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GEOLOGICAL HISTORY OF PLANTS.
PRELIMINARY IDEAS OF GEOLOGICAL CHRONOLOGY AND OF THE CLASSIFICATION OF PLANTS.
THE knowledge of fossil plants and of the history of the vegetable kingdom has, until recently, been so fragmentary that it seemed hopeless to attempt a detailed treatment of the subject of this little book. Our stores of knowledge have, however, been rapidly accumulating in recent years, and we have now arrived at a stage when every new discovery serves to render useful and intelligible a vast number of facts previously fragmentary and of uncertain import.
The writer of this work, born in a district rich in fossil plants, began to collect and work at these as a boy, in connection with botanical and geological pursuits. He has thus been engaged in the study of fossil plants for nearly half a century, and, while he has published much on the subject, has endeavoured carefully to keep within the sphere of ascertained facts, and has made it a specialty to collect, as far as possible, what has been published by others. He has also enjoyed opportunities of correspondence or personal intercourse with most of
the more eminent workers in the subject. Now, in the evening of his days, he thinks it right to endeavour to place before the world a summary of facts and of his own matured conclusions-feeling, however, that nothing can be final in this matter; and that he can only hope to sketch the present aspect of the subject, and to point the way to new developments, which must go on long after he shall have passed away.
The subject is one which has the disadvantage of presupposing some knowledge of the geological history of the earth, and of the classification and structures of modern plants; and in order that all who may please to read the following pages may be placed, as nearly as possible, on the same level, this introductory chapter will be devoted to a short statement of the general facts of geological chronology, and of the natural divisions of the vegetable kingdom in their relations to that chronology.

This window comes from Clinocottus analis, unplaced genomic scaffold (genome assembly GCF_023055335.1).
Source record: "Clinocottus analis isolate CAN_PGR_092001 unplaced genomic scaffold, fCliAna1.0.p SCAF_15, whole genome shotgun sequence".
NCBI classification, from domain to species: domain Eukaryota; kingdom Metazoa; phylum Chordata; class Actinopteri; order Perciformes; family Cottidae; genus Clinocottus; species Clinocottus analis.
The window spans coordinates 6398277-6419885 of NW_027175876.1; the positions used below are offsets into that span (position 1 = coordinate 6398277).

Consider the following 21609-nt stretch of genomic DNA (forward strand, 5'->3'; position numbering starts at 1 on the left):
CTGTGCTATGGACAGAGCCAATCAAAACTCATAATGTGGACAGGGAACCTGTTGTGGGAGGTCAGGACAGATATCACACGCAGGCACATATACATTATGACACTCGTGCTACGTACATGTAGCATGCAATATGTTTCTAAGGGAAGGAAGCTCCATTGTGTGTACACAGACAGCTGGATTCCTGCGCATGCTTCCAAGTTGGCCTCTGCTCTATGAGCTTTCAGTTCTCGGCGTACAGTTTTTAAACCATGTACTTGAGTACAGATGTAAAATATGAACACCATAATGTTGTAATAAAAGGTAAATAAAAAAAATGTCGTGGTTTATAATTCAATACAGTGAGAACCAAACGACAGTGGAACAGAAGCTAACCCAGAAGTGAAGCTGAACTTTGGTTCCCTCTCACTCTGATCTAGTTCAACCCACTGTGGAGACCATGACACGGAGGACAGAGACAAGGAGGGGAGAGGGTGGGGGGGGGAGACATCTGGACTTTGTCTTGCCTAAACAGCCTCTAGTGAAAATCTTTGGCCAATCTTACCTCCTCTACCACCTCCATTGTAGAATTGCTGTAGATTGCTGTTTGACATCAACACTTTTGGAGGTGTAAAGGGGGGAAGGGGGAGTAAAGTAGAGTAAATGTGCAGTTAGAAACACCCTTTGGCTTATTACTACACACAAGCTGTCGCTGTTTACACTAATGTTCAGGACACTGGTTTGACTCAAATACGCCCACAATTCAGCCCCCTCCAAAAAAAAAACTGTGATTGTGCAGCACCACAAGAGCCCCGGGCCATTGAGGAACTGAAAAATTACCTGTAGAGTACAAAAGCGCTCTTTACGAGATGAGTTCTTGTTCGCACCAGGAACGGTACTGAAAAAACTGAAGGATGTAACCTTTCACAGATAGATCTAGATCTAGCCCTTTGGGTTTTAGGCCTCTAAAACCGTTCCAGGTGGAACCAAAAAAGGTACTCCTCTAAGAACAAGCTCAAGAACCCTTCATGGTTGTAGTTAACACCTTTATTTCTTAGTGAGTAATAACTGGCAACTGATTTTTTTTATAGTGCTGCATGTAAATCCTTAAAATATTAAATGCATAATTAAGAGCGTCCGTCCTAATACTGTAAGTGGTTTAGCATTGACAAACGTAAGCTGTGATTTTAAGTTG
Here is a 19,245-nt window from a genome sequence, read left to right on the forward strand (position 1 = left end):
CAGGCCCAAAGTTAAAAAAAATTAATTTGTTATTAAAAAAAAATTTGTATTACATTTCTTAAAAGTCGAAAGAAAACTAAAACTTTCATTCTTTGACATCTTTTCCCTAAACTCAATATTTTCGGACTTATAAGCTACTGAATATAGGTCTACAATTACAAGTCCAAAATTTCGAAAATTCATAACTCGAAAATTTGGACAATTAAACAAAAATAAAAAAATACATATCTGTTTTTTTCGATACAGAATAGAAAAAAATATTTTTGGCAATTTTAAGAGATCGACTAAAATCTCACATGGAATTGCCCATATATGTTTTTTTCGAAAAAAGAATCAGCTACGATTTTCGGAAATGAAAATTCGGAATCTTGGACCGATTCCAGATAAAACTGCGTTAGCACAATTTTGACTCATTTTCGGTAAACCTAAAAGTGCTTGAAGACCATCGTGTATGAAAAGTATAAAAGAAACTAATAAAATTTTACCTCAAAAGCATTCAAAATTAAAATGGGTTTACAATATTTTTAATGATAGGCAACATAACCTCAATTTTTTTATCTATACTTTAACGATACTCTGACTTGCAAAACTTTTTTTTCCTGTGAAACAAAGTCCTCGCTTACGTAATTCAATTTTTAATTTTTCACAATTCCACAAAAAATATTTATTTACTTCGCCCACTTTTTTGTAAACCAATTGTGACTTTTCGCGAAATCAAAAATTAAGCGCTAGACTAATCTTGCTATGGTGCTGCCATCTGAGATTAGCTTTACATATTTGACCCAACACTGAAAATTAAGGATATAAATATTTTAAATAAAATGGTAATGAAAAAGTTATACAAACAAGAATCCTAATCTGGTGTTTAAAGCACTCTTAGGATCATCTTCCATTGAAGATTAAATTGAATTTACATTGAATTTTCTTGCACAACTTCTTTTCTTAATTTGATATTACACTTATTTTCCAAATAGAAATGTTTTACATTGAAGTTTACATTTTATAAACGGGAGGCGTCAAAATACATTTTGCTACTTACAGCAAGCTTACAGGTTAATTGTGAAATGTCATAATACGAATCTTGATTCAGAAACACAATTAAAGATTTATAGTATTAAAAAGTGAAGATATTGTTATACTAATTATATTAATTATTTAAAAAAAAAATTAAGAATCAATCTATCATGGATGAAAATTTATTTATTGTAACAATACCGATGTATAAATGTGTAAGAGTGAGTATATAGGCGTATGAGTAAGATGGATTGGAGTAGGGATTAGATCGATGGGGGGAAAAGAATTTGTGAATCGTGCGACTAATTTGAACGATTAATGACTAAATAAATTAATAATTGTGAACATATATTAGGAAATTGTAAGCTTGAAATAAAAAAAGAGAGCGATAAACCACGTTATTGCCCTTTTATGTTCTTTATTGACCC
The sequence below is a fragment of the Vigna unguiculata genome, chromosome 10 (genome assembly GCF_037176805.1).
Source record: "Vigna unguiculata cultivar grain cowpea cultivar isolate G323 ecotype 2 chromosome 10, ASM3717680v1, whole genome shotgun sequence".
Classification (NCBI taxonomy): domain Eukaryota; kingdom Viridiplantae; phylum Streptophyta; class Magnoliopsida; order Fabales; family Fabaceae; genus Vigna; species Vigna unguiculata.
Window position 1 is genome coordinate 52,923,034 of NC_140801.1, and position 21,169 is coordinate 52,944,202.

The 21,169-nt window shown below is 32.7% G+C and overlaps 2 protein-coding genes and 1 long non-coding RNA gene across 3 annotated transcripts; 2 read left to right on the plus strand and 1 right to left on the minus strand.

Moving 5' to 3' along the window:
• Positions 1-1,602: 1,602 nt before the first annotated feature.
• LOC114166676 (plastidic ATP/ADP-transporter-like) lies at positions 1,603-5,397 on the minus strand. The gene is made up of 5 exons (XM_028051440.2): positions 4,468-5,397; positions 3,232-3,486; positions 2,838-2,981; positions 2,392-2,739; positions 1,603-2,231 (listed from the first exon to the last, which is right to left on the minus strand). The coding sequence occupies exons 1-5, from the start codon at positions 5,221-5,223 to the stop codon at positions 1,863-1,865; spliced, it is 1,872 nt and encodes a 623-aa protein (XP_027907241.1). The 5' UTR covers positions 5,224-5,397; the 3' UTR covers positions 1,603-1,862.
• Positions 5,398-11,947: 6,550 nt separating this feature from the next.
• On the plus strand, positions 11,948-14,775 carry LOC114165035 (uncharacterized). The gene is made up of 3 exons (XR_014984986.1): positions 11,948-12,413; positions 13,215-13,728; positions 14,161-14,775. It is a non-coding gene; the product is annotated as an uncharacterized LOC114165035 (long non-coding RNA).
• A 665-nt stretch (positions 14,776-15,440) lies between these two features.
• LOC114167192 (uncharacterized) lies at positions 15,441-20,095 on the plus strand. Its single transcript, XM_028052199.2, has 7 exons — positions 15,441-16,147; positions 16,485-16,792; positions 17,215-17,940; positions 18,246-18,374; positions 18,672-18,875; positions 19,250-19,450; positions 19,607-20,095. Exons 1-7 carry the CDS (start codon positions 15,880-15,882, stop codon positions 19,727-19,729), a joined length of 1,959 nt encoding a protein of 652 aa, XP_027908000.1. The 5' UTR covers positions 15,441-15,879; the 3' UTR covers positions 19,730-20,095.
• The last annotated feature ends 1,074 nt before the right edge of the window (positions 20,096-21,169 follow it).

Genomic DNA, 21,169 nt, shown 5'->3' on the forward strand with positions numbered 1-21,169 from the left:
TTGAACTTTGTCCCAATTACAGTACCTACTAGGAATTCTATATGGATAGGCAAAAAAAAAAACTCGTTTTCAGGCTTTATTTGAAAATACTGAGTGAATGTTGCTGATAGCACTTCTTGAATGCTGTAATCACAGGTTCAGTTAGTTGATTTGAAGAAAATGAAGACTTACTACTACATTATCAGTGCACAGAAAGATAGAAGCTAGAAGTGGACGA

The crust of the earth, as we somewhat modestly term that portion of its outer shell which is open to our observation, consists of many beds of rock superimposed on each other, and which must have been deposited successively, beginning with the lowest. This is proved by the structure of the beds themselves, by the markings on their surfaces, and by the remains of animals and plants which they contain; all these appearances indicating that each successive bed must have been the surface before it was covered by the next.
As these beds of rock were mostly formed under water, and of material derived from the waste of land, they are not universal, but occur in those places where there were extensive areas of water receiving detritus from the land. Further, as the distinction of land and water arises primarily from the shrinkage of the mass of the earth, and from the consequent collapse of the crust in some places and ridging of it up in others, it follows that there have, from the earliest geological periods, been deep ocean